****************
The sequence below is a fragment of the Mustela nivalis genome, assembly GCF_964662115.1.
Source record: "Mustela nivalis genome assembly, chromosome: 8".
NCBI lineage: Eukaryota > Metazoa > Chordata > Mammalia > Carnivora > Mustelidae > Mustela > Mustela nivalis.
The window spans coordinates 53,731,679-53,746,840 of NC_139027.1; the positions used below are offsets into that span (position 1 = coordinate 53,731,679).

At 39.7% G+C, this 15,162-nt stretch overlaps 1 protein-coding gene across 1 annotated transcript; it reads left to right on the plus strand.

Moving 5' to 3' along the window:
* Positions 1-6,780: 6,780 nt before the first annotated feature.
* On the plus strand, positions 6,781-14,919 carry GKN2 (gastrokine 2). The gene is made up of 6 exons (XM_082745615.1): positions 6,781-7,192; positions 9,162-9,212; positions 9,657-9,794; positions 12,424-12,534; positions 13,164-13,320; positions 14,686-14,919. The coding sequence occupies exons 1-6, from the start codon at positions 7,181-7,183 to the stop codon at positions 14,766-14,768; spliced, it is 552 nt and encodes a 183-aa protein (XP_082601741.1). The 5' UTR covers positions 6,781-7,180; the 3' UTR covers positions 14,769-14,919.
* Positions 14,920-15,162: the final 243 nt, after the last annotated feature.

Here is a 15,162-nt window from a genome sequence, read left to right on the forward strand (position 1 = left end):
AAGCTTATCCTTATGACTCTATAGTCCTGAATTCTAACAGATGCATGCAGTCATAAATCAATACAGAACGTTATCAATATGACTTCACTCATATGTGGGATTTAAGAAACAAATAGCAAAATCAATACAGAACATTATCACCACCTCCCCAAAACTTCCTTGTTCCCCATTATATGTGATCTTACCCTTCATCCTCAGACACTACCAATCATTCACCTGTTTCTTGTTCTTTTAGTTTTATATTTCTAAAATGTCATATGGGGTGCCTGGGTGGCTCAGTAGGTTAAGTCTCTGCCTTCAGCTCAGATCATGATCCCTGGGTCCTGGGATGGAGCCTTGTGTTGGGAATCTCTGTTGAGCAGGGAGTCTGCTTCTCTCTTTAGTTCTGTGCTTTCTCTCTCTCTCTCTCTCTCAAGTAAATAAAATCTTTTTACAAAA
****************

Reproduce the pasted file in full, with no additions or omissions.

The sequence below is a fragment of the Mustela nivalis genome, assembly GCF_964662115.1.
Source record: "Mustela nivalis genome assembly, chromosome: 8".
NCBI lineage: Eukaryota > Metazoa > Chordata > Mammalia > Carnivora > Mustelidae > Mustela > Mustela nivalis.
The window spans coordinates 53,731,679-53,746,840 of NC_139027.1; the positions used below are offsets into that span (position 1 = coordinate 53,731,679).

At 39.7% G+C, this 15,162-nt stretch overlaps 1 protein-coding gene across 1 annotated transcript; it reads left to right on the plus strand.

Moving 5' to 3' along the window:
* Positions 1-6,780: 6,780 nt before the first annotated feature.
* On the plus strand, positions 6,781-14,919 carry GKN2 (gastrokine 2). The gene is made up of 6 exons (XM_082745615.1): positions 6,781-7,192; positions 9,162-9,212; positions 9,657-9,794; positions 12,424-12,534; positions 13,164-13,320; positions 14,686-14,919. The coding sequence occupies exons 1-6, from the start codon at positions 7,181-7,183 to the stop codon at positions 14,766-14,768; spliced, it is 552 nt and encodes a 183-aa protein (XP_082601741.1). The 5' UTR covers positions 6,781-7,180; the 3' UTR covers positions 14,769-14,919.
* Positions 14,920-15,162: the final 243 nt, after the last annotated feature.

Here is a 15,162-nt window from a genome sequence, read left to right on the forward strand (position 1 = left end):
AAGCTTATCCTTATGACTCTATAGTCCTGAATTCTAACAGATGCATGCAGTCATAAATCAATACAGAACGTTATCAATATGACTTCACTCATATGTGGGATTTAAGAAACAAATAGCAAAATCAATACAGAACATTATCACCACCTCCCCAAAACTTCCTTGTTCCCCATTATATGTGATCTTACCCTTCATCCTCAGACACTACCAATCATTCACCTGTTTCTTGTTCTTTTAGTTTTATATTTCTAAAATGTCATATGGGGTGCCTGGGTGGCTCAGTAGGTTAAGTCTCTGCCTTCAGCTCAGATCATGATCCCTGGGTCCTGGGATGGAGCCTTGTGTTGGGAATCTCTGTTGAGCAGGGAGTCTGCTTCTCTCTTTAGTTCTGTGCTTTCTCTCTCTCTCTCTCTCTCAAGTAAATAAAATCTTTTTACAAAA